NEW YORK, AUG. 13 -- A federal judge today barred enforcement of the Helms amendment, passed hastily by Congress last year in an attempt to prevent minors from listening to sexually explicit telephone recordings.

Saying the law "presents a threat of imminent irreparable harm to First Amendment freedoms," U.S. District Judge Robert P. Patterson Jr. ruled two days before the sweeping law was scheduled to take effect.

The law, aimed almost exclusively at the lucrative and fast-growing "dial-a-porn" industry, prohibits obscene telephone messages, bans any arrangement that makes indecent -- but not obscene -- messages available to persons under 18 and requires adults who want to hear them to subscribe to the services in writing.

Although Patterson's ruling affects only New York state, Federal Communications Commission (FCC) officials said it could be adopted nationally.

"The judge did a courageous and important thing today," said Joel Dichter, who represented five New York dial-a-porn companies in the suit in Manhattan federal court. "The law would have required customers to make a written request to obtain their First Amendment rights. That's ridiculous. There are far better ways to protect minors from obscenity."

The ruling is the first by a federal judge that confronts the emotional issue in which First Amendment rights appear to conflict with compelling problems faced by parents seeking to protect their children from access to inappropriate telephone messages.

Assistant U.S. Attorney Nancy Kilson said the ruling would be reviewed before a decision on whether to appeal.

Many people, particularly parents of young children, have become appalled at the simplicity with which anyone who can use a phone can gain access to extremely explicit services. But Patterson ruled there are better ways to restrict access than by political fiat or censorship.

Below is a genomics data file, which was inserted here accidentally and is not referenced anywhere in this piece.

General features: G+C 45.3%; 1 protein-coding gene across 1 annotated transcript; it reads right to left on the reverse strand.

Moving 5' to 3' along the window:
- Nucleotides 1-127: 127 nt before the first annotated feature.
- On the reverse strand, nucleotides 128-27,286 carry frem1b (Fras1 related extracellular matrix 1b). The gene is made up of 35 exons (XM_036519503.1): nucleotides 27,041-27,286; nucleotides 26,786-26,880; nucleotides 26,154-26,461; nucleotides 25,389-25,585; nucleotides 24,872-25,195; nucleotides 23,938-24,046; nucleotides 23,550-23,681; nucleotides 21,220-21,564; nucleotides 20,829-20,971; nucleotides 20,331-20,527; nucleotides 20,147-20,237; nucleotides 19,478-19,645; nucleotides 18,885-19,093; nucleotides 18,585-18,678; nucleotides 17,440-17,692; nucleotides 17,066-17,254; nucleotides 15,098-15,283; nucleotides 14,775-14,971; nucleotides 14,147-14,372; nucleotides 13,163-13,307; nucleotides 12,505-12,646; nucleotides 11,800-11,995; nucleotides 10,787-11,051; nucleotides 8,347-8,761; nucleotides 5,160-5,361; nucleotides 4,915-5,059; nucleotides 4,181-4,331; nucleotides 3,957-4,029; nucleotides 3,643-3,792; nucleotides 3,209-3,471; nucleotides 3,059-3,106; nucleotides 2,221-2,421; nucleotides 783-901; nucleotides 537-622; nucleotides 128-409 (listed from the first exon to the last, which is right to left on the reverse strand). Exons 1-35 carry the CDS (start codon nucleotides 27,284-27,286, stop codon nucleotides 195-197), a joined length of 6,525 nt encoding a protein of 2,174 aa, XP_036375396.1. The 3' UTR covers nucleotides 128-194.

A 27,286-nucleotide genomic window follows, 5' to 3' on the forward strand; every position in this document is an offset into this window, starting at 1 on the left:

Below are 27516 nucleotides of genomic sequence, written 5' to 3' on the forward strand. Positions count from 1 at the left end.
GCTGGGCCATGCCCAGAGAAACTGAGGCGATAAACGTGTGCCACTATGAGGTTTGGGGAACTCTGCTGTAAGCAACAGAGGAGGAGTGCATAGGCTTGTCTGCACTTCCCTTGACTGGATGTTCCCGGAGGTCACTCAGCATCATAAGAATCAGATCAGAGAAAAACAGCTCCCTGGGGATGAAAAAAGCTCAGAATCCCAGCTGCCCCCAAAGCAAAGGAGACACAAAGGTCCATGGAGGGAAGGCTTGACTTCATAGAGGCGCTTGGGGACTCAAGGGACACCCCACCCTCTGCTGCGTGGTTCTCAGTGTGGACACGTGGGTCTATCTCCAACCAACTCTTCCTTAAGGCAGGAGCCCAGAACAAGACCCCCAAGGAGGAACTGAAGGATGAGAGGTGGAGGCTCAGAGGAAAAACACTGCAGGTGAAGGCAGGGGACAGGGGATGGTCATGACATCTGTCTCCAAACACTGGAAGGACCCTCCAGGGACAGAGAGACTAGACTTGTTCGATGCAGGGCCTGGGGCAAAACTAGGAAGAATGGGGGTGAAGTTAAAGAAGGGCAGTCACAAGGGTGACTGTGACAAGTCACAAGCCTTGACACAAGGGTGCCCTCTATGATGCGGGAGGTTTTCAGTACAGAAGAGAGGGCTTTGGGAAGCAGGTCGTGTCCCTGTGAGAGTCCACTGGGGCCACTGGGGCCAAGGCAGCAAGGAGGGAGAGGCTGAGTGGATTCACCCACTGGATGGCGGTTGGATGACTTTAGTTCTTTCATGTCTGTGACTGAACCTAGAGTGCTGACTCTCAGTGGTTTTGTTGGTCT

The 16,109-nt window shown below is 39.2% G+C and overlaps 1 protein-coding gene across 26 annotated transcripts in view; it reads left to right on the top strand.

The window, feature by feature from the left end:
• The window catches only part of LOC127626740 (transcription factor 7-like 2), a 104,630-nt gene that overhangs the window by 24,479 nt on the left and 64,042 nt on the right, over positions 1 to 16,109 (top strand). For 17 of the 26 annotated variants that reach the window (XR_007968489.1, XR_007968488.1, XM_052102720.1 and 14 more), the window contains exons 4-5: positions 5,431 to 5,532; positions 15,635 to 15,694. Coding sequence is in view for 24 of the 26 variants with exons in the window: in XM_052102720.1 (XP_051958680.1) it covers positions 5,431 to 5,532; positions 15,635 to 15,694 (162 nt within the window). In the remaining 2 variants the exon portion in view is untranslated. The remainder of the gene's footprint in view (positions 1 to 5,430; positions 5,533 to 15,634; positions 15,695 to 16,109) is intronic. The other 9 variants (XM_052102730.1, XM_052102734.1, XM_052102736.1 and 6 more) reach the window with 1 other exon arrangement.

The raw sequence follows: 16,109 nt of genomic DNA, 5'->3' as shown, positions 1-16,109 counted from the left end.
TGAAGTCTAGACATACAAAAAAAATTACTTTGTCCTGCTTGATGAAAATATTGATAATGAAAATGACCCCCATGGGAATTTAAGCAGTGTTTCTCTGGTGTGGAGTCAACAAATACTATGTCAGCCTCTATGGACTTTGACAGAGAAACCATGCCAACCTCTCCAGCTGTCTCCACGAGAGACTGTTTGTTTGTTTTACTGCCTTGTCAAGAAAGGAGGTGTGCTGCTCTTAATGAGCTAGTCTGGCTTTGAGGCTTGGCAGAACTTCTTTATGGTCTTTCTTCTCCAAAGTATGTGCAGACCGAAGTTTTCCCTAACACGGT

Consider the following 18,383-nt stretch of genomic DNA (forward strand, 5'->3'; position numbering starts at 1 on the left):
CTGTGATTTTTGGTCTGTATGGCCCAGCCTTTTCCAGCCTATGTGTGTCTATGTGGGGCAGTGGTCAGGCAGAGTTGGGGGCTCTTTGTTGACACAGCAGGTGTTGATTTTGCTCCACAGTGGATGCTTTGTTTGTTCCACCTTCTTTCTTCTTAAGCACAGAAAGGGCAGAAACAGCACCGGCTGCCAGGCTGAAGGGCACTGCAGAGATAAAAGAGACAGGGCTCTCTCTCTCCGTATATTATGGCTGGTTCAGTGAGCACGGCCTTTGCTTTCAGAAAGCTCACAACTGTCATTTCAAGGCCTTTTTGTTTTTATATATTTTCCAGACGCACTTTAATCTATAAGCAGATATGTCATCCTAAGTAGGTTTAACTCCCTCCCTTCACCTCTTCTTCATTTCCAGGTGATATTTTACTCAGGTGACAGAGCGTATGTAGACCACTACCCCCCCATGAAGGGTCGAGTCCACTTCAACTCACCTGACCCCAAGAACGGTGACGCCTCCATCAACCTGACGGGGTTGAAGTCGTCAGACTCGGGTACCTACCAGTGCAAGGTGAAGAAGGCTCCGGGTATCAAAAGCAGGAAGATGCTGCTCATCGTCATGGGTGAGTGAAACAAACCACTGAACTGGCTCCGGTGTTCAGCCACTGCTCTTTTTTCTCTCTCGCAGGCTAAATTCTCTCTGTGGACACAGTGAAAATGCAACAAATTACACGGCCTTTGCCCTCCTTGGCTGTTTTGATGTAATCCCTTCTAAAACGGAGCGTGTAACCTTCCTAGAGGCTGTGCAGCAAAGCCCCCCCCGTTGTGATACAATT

The amendment sponsored by Sen. Jesse Helms (R-N.C.) "emerged from the Senate in the waning days of a congressional session," Patterson wrote in granting the preliminary injunction. "No committee reviewed the bill, and the Senate only had a few minutes to consider the proposed bill."

In addition to First Amendment issues, the judge wrote that the law was too broad and vague and that the government had ignored potentially useful and less restrictive means of screening calls.

In New York, the District, Maryland and many other localities, for example, a subscriber can simply call the telephone company and request that access be blocked to such pay calls by technologically screening the "700" and "900" numbers used by such services.

Last year, the FCC, which monitors and enforces laws applicable to telephone companies, decided that voluntary blocking would not be sufficient to protect minors from indecent messages.

Telephone pornography has become a multimillion-dollar business, with sales increasing rapidly, according to companies providing the services. The New York Telephone Co. has projected that implementation of the Helms amendment would result in a reduction of more than 7 million pay calls each year in New York state alone.

"This is a significant decision," said Jane Mago, assistant general counsel at the FCC, although she said she had not yet read it fully. "This is the first time there has been a real review on the issues. But it's too soon to know how widely it will be applied."

Dial-a-porn services, for which callers pay a premium to hear sexually explicit messages, have been growing rapidly since their introduction. Opponents of the services say that they do not deserve the free-speech protection and that they endanger children's health.

Last year, the Supreme Court struck down a different law aimed at telephone sex services, saying it was too broad. The high court has issued guidelines to help local judges and legislators to determine whether something is obscene, but it has never issued such a ruling on how to define indecent expression.

Companies providing commercial-sex messages by phone have said requiring subscriptions in writing would destroy their business and unfairly restrict an individual's rights. The law would require telephone companies to block any such service to households that have not requested it in writing.